What this film holds for me: 

What: These are broken. Mine are broken. 

Who: Patrick Richwood as Night Elevator Operator Dennis

The Sound of Music (1965): Island-Stranding Tunes

From: USA

Director: Robert Wise

Saw this again a few days ago while browsing the TV. Thought I’d just see a little bit to refresh my memory, but then not realizing, found myself watching it til the credits started. Couldn’t just stop the happy this movie brings. Tunes are unforgettable, scenes are dreamlike.

Dad said it best: If I ever get stuck in an island and just have one movie to bring with me, I’ll bring this. Makes it easier to survive.


Didn’t realize was writing without beginning prepositions.


What this film holds for me:

Who: Maria, how do you solve a problem like Maria? You don’t.

What: tunes that will make you sappy and happy


Amores Perros (2000): Less humourous Pulp

From: Mexico

Director: Alejandro González Iñárritu

It was released as its original title, but loosely translated, it means Love’s a Bitch. Appropriately so since it touches both on the canine theme and the love theme organically. It doesn’t seemed forced or somewhat.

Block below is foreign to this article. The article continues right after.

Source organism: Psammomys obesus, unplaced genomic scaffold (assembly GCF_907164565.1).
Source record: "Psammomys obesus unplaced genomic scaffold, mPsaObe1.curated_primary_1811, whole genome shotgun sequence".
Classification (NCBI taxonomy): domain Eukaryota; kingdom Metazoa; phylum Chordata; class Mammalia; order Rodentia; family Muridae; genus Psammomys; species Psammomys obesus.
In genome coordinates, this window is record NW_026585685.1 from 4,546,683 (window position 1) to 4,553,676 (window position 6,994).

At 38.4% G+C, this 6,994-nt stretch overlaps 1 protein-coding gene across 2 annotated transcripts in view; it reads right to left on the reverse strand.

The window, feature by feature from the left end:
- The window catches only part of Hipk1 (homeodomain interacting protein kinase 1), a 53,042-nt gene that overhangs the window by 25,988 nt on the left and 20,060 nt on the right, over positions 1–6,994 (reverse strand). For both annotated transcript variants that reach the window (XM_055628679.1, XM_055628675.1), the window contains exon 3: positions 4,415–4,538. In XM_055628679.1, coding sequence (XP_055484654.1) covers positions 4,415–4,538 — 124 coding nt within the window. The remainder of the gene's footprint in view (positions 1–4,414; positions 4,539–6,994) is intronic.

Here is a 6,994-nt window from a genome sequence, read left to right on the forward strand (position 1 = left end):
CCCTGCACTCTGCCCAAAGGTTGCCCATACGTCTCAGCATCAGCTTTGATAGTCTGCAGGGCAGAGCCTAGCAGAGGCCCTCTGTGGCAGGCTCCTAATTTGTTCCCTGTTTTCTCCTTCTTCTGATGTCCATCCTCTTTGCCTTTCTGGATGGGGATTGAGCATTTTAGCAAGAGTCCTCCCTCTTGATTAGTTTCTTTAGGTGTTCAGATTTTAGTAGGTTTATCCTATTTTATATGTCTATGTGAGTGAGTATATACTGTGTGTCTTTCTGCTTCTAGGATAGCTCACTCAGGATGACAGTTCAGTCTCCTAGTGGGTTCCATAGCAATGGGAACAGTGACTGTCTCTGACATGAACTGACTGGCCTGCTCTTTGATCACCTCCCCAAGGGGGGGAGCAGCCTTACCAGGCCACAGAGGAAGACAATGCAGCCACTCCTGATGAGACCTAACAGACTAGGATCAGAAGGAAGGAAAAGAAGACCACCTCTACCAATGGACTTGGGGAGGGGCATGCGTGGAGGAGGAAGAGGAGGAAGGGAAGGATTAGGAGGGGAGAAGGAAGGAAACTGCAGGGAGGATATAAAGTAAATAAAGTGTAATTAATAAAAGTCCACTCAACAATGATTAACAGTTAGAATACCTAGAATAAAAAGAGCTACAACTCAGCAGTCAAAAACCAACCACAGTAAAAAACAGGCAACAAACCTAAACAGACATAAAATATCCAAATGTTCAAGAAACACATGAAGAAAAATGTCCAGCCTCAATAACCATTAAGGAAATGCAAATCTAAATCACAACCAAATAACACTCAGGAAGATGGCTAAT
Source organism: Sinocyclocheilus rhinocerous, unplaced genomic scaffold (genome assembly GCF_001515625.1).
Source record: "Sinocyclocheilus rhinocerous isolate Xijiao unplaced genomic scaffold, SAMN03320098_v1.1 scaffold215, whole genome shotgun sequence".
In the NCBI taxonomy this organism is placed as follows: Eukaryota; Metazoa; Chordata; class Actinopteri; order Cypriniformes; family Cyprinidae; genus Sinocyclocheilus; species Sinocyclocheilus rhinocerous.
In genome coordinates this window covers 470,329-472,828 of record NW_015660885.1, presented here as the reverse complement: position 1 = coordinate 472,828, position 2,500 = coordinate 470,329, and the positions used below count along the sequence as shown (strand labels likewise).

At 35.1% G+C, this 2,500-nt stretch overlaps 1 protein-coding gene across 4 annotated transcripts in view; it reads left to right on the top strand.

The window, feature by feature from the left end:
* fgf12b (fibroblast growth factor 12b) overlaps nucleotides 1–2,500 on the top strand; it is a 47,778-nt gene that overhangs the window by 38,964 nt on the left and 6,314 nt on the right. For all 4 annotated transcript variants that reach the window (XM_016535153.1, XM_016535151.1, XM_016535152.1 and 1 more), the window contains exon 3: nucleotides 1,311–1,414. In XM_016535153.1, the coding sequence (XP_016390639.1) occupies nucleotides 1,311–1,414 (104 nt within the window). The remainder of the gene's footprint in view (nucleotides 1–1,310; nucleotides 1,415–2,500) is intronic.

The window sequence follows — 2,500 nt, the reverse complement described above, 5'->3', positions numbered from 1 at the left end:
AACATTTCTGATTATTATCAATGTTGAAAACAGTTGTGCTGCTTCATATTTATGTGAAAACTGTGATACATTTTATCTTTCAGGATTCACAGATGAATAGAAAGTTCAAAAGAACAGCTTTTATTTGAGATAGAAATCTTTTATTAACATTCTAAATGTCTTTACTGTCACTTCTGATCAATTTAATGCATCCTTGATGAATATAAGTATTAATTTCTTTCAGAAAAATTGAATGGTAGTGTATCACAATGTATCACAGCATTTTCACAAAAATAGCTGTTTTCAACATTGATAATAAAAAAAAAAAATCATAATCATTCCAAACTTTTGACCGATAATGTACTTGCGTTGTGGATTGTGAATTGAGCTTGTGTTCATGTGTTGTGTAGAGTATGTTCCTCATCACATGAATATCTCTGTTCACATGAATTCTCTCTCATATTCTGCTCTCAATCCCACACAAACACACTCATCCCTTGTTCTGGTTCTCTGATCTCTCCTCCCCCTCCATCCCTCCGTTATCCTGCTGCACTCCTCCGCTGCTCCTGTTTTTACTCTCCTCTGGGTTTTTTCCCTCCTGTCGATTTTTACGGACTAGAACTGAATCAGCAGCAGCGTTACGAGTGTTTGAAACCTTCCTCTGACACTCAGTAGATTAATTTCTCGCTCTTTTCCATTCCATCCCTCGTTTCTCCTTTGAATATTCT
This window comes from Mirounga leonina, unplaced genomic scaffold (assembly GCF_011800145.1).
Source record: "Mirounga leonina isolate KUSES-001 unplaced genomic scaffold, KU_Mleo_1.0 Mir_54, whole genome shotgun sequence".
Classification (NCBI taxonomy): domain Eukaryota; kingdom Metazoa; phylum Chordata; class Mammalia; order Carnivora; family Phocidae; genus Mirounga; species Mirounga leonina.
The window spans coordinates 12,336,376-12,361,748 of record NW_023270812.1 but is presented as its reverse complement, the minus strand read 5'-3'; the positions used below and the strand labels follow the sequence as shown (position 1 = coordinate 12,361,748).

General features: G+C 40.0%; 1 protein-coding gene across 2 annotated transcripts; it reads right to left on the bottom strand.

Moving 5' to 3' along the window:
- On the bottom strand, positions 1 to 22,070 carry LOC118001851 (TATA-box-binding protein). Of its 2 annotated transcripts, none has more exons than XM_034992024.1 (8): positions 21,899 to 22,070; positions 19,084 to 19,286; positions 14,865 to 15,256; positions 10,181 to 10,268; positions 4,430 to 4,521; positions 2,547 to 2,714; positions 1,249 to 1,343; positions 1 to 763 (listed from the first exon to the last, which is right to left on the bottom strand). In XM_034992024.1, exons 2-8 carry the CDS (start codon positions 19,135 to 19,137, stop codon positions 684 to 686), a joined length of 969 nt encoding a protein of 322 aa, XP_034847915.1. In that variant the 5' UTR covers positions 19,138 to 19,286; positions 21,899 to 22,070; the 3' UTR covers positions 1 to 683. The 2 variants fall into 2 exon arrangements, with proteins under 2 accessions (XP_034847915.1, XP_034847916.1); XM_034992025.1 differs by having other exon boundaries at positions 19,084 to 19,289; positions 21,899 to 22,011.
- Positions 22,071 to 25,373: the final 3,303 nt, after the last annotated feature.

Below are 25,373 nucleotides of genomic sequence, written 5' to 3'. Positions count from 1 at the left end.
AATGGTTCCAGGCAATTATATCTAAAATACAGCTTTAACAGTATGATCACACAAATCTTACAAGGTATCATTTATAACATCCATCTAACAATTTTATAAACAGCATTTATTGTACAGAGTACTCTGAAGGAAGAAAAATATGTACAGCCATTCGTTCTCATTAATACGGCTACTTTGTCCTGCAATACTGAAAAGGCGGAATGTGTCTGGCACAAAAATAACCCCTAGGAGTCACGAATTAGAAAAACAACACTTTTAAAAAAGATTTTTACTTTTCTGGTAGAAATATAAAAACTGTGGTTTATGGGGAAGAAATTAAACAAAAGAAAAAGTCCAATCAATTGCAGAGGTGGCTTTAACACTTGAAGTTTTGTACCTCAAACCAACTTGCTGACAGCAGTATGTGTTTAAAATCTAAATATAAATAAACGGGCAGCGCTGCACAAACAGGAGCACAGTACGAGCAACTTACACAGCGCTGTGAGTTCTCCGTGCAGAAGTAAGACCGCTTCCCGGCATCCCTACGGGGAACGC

A lot of reviews describe it as the Pulp Fiction of Mexico, backed up by the theory that Quentin Tarantino’s magic has swarmed to countries even outside America at that time. Maybe so. As a personal opinion though, I don’t think it’s even near the Pulp Fiction league. Plot, acting, and cinematography are all superb. The way the three stories overlap and interject with one another is fluid and does not feel forced. It’s cohesive and overall impressive, but what I think it lacks, that alternatively lends Pulp Fiction its power is one important thing: humor. Pulp Fiction is funny, in the violent sarcastic kind of way (the best way!) and that just pushes the limit of movie-making for me. Quentin Tarantino is one hell of a joker and that’s why he is master of violence.